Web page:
An important risk factor in patients with malaria and babesiosis is adult respiratory distress syndrome (ARDS). In addition, babesiosis patients also demonstrate fever, headache, loss of appetite, myalgia, tiredness and drenching sweats, especially those with a defective immune system [27,28,29]. They also display low and unstable blood pressure, severe hemolytic anemia and thrombocytopenia, which are also present in COVID-19. The similarity of malaria and COVID-19 symptoms can result in one disease being misdiagnosed with the other, or the possibility that co-infection may be missed [30].
Another serious parasitosis is visceral leishmaniasis. It affects several internal organs, including the spleen and liver, and is caused by infection with Leishmania donovani, L. chagasi or L. infantum [14]. The initial symptoms, viz. fever, chills and headache, appear after an incubation period ranging from a few weeks to months. The fever itself is more intense in the mornings and evenings, reaching above 40 °C. Later, enlarged lymph nodes develop, together with hepatosplenomegaly, anemia, leukopenia, thrombocytopenia, hypoalbuminemia and hypergammaglobulinemia. Patients may also bleed from their gums and nose and present with hyperpigmentation [31,32].
Another transmissible disease, this time transmitted by the Tsetse fly, is trypanosomiasis, caused by Trypanosoma species. Two forms of trypanosomiasis exist: Chagas disease, or American trypanosomiasis, and Human African Trypanosomiasis (HAT) [14]. In American trypanosomiasis, infection is mostly focused on the heart muscle, brain and esophagus, while in HAT, the symptoms are more focused on the respiratory system. In both cases, the first stage of infection is local infiltration of mononuclear cells. After a few weeks or months, the patient experiences fever, up to 40 °C, enlarged lymph nodes and Winterbottom’s sign, and blood tests reveal anemia, hypoalbuminemia and hypergammaglobulinemia [33]. This state develops into strong headache, states of agitation or apathy, disturbed consciousness, sleep disturbances, personality changes and eventually, coma [34,35].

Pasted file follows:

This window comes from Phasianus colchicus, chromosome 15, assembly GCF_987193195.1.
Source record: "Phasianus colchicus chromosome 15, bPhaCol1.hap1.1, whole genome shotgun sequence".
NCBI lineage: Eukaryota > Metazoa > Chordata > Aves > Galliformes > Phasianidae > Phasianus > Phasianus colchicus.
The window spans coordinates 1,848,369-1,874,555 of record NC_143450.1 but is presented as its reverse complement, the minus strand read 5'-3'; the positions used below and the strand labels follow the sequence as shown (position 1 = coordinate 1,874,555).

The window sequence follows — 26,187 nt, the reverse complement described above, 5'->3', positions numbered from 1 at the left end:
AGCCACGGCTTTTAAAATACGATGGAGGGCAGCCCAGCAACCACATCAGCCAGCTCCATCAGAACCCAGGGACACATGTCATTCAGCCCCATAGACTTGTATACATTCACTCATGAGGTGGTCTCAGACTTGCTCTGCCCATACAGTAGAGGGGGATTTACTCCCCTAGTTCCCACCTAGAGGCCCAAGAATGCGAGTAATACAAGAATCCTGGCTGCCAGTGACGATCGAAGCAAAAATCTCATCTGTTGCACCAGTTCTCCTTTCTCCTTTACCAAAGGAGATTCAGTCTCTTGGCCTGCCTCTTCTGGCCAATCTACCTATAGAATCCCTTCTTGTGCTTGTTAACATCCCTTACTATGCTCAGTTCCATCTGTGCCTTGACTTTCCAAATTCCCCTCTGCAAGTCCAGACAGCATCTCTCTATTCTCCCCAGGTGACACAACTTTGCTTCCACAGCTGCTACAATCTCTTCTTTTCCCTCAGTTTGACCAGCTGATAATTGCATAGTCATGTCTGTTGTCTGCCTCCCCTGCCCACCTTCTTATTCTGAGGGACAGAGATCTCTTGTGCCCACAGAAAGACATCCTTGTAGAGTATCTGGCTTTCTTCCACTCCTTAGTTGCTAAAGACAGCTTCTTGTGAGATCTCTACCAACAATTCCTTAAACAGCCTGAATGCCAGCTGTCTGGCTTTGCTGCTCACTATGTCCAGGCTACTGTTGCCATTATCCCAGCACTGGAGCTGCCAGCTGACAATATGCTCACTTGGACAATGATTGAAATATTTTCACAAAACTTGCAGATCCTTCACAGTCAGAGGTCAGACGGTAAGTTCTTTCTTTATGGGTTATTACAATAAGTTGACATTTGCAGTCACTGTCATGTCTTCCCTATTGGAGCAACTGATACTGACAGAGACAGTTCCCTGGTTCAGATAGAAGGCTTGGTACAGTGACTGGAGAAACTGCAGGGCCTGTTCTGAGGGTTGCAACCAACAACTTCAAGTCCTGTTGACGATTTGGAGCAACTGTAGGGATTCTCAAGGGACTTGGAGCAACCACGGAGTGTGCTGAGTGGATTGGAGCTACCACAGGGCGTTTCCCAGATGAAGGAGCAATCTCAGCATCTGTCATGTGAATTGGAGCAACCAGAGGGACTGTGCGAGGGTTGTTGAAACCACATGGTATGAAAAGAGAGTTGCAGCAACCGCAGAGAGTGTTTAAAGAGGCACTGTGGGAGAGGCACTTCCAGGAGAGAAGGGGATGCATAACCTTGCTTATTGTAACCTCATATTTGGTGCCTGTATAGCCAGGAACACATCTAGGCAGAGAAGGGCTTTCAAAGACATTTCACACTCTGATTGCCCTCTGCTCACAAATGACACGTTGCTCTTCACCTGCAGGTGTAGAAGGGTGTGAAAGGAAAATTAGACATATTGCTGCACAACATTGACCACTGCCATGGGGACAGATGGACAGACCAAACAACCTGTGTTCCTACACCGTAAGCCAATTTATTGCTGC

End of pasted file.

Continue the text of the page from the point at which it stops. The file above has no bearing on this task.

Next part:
Toxoplasma gondii is the globally distributed opportunistic parasite that causes toxoplasmosis. Humans are most commonly infected by eating uncooked meat or products laden with oocysts. Symptomatic toxoplasmosis may co-occur with headache, mild fever, up to 38 °C, weakness, muscle pain, anemia and tiredness. The ‘classic’ sign of infection for adults is a nidus of fluffy white, necrotizing retinitis or retinochoroiditis adjacent to a variably pigmented chorioretinal scar [36]. Toxoplasmosis is particularly burdensome in HIV-infected patients, with infection manifesting mainly as encephalitis, chorioretinitis and pneumonitis, or as disseminated infection, depending upon the immune status of the host. In HIV-infected patients, disseminated toxoplasmosis may occur with fever, sepsis-like syndrome with hypotension, disseminated intravascular coagulation [37], as well as neuropsychiatric disorders such as psychosis, dementia, anxiety and personality disorders [38].

3.2. Trematodes

The human respiratory system can be infected by flukes; of these, Schistosoma spp. causing schistosomiasis, and Paragonimus spp., causing paragonimiasis, demonstrate very similar symptoms to COVID-19.